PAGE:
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The ongoing SDN race

Teresa Leung (Computerworld HK) | Oct. 4, 2013
Some of the larger vendors that were seen as slow in the SDN race--compared to some of the smaller firms--took the wraps off their offerings one after another in the past few months.

Some of the larger vendors that were seen as slow in the SDN race—compared to some of the smaller firms—took the wraps off their offerings one after another in the past few months.

In August, Huawei launched its SDN-programmable S12700 Agile switch series, touting it as a next-generation product designed for managing campus networks.

The firm said its Agile switch is designed with its own Ethernet network processor that can handle different software tasks. It also claimed that the product will offer better performance over rival switches built with application-specific integrated circuit (ASIC) chips, but at a still affordable low price.

The big boys tackle SDN
In less than two months' time, both Juniper and Cisco also unveiled their SDN offerings. Juniper announced the availability of Juniper Networks Contrail, a network virtualization and intelligence SDN offering in mid-September. Contrail comprises all the components needed to create a virtual overlay network: SDN controller, vRouter, and analytics engine, the firm said.

Cyberport in Hong Kong, according to Juniper, is one of the organizations that evaluated Contrail. Cyberport CTO David Chung said the organization expects Contrail to provide seamless integration with its existing network.

Hard on the heels of Juniper, Cisco introduced the Cisco Network Convergence System (NCS) a week later. NCS is a network fabric family designed to serve as the foundation of a massively scalable, smarter and more adaptable Internet, said Cisco, adding that the system's programmability and virtualization capabilities enable service providers to accelerate the transition to SDN and network function virtualization.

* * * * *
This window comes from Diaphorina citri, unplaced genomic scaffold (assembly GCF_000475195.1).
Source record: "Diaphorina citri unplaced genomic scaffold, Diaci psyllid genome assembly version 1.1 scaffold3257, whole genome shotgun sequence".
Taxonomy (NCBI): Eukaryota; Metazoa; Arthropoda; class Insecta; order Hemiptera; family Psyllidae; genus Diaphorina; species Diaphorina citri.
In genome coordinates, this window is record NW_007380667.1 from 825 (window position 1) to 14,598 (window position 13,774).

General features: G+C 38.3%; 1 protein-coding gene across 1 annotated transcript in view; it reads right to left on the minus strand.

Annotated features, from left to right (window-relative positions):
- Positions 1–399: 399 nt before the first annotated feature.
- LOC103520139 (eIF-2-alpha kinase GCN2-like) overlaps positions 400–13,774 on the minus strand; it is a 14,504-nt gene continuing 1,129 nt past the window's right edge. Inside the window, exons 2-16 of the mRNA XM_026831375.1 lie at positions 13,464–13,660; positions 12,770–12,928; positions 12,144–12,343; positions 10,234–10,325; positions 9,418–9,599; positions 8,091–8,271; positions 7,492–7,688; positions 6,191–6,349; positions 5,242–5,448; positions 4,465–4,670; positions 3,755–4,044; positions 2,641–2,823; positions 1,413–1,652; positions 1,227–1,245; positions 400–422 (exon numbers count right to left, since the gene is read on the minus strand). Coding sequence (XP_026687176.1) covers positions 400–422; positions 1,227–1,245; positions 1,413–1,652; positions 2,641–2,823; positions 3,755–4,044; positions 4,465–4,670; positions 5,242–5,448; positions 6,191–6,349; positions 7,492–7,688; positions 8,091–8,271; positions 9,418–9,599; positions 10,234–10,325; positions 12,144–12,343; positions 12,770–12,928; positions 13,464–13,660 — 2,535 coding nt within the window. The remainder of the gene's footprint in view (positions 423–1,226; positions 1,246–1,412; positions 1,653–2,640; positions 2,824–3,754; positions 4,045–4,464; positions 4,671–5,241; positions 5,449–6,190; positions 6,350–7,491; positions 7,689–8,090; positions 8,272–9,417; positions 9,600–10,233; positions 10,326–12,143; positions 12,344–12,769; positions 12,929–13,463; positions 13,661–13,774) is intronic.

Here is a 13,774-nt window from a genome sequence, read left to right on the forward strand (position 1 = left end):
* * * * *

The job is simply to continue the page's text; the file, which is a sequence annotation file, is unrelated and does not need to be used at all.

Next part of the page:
SDN isn't new
Despite these vendors' recent push and the debate around the acronym in the past year, SDN isn't something new.

"The separation of the control plane [which makes decisions about where traffic is sent] and the forwarding plane [which forwards traffic to a selected destination] in SDN was developed more than 10 years ago, said Liu Shaowei, president, Huawei Enterprise Networking Product Line at Huawei Enterprise Networking Congress 2013 held in Shanghai early this year. "And that's only a small part of the SDN framework."

According to him, traditional networks are horizontally open and standardized while every network element can interconnect with neighboring nodes. But in the vertical direction, a network is closed and structureless, making it difficult to develop applications and deploy services vertically, he added.

"SDN helps realize vertical openness, standardization, and programmability on the entire network," said Liu. "This allows users to efficiently and conveniently access network resources."

SDN isn't OpenFlow
All these sound like OpenFlow. While SDN leverages OpenFlow capabilities, they aren't the same, said Douglas Murray, senior VP, Asia Pacific, Japan & Greater China, Juniper. "OpenFlow is a communications interface between the control and forwarding layers, while SDN is an architecture," he said.


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